German studies indicate long-term Covid-19 health issues
Patients tested around 10 weeks after recovery had lingering heart problems
Medical staff care for a Covid-19 patient in the intensive care unit at the community hospital in Magdeburg, eastern Germany, on April 16th. Photograph: Ronny Hartmann/AFP via Getty Images
German researchers have flagged potential long-term health issues from Covid-19, identifying a pattern of heart problems among those who recovered from, and those who succumbed to, the novel coronavirus.
An observational study at Frankfurt’s university hospital of 100 patients with a recent Covid-19 infection, and no pre-existing medical conditions, revealed cardiac changes among 78 patients and heart muscle inflammation in 60 patients.
The patients were tested from April to June, on average 71 days after their recovery. Of them, some 33 patients had been severely ill and needed hospitalisation while two underwent mechanical ventilation.
Lingering problems among the patients ranged from signs of heart muscle inflammation and enlarged left ventricles to an impaired ability of the heart to pump blood to the rest of the body.
Many of these findings were consistent with patients having myocarditis, the study added, a condition which, in its severe form, can lead to heart failure or stroke, due to blood clots.
In 76 per cent of cases, the patient’s heart muscle contained detectable levels of troponin, a type of protein, which is considered another sign of heart damage. Some five patients had high levels of the protein, indicating serious heart problems.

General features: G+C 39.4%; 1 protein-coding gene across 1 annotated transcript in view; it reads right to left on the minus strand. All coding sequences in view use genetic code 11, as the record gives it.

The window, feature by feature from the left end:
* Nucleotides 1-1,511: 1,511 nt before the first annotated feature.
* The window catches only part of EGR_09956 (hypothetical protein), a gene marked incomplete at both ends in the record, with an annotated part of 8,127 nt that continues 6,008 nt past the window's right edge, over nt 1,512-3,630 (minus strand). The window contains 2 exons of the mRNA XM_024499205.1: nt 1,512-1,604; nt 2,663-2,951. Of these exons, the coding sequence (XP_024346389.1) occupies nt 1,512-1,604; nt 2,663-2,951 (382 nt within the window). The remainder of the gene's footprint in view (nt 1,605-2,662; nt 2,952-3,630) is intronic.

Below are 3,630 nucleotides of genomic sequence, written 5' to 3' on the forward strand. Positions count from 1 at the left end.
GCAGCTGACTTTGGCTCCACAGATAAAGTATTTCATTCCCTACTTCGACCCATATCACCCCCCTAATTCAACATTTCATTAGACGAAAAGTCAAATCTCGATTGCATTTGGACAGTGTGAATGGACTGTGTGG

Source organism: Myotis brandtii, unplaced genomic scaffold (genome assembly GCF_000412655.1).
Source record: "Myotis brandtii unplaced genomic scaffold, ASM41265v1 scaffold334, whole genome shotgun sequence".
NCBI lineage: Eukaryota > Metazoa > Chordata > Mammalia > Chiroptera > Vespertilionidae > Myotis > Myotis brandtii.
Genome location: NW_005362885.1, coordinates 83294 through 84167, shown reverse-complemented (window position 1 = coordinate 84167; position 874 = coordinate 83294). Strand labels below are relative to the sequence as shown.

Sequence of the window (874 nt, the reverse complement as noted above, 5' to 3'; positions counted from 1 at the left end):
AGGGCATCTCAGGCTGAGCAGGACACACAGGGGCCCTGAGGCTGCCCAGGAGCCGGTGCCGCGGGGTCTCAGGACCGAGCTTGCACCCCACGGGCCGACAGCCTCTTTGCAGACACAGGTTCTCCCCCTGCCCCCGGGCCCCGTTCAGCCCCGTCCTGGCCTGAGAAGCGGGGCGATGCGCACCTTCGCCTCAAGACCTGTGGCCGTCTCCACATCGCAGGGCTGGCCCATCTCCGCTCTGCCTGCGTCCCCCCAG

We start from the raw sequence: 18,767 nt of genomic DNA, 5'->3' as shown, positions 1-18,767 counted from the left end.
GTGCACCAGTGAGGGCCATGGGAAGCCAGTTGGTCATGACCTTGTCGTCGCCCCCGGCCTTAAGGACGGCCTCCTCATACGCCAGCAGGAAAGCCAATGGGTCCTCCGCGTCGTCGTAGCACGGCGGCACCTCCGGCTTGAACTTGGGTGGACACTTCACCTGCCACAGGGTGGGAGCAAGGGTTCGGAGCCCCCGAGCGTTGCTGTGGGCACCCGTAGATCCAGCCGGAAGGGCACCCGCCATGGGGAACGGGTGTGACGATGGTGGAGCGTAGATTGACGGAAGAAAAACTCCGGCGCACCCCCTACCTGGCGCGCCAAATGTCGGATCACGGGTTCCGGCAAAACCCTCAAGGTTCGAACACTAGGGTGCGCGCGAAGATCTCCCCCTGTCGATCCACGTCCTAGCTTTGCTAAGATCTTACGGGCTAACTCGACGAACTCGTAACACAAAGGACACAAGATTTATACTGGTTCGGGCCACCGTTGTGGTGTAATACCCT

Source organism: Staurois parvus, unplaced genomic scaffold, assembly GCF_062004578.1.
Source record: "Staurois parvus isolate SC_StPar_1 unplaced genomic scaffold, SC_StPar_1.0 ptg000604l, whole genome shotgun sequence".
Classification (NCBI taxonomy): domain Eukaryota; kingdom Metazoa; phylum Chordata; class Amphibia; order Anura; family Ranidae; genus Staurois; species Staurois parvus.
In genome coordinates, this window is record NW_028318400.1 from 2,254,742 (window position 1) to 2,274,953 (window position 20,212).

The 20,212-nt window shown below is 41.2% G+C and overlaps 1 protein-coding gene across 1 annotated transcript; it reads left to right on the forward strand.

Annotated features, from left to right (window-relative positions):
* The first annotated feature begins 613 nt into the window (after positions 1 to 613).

A second test at Hamburg’s University Hospital was based on autopsies of 39 people who had died after having Covid-19. The patients’ median age was 85 years, and pneumonia was listed as the cause of death for 35 of the 39.
Nearly 62 per cent of the autopsies revealed evidence of the novel coronavirus within the myocardium or the middle, muscular layer of the heart. In five cases, the virus continued to replicate in the heart after the death of the patient.
Meanwhile, a third study has shown that one in five Germans hospitalised with coronavirus succumbed to the disease, a fatality rate that rose to 53 per cent for those who were placed on ventilators.
Berlin’s Technical University (TU), along with other research partners, examined the data of just over 10,000 patients admitted to 930 German hospitals between February 26th and April 19th.
Hospitalised male patients had a higher mortality rate than women, 25 per cent compared to 19 per cent.
Older patients were identified as more at risk; 27 per cent of patients in their 70s died while 38 per cent of those above 80 years old succumbed.
Of the 10,021 patients, 1,727 were placed on mechanical ventilators. While the mortality rate was similar among men and women requiring assistance breathing, twice as many men with Covid-19 required mechanical ventilation.
“These are important numbers to prepare for a second wave of the pandemic,” said Prof Reinhard Busse, a healthcare management specialist at the TU Berlin. Germany’s well-funded, decentralised healthcare system coped well with the first wave of Covid-19 and was able to ramp up quickly intensive care bed and virus-testing capacity.
However, the country’s leading disease control body has warned that public complacency is driving up infection rates again. On Thursday, some 900 new infections were registered in Germany within the previous 24 hours – up three times from infection rates a month ago.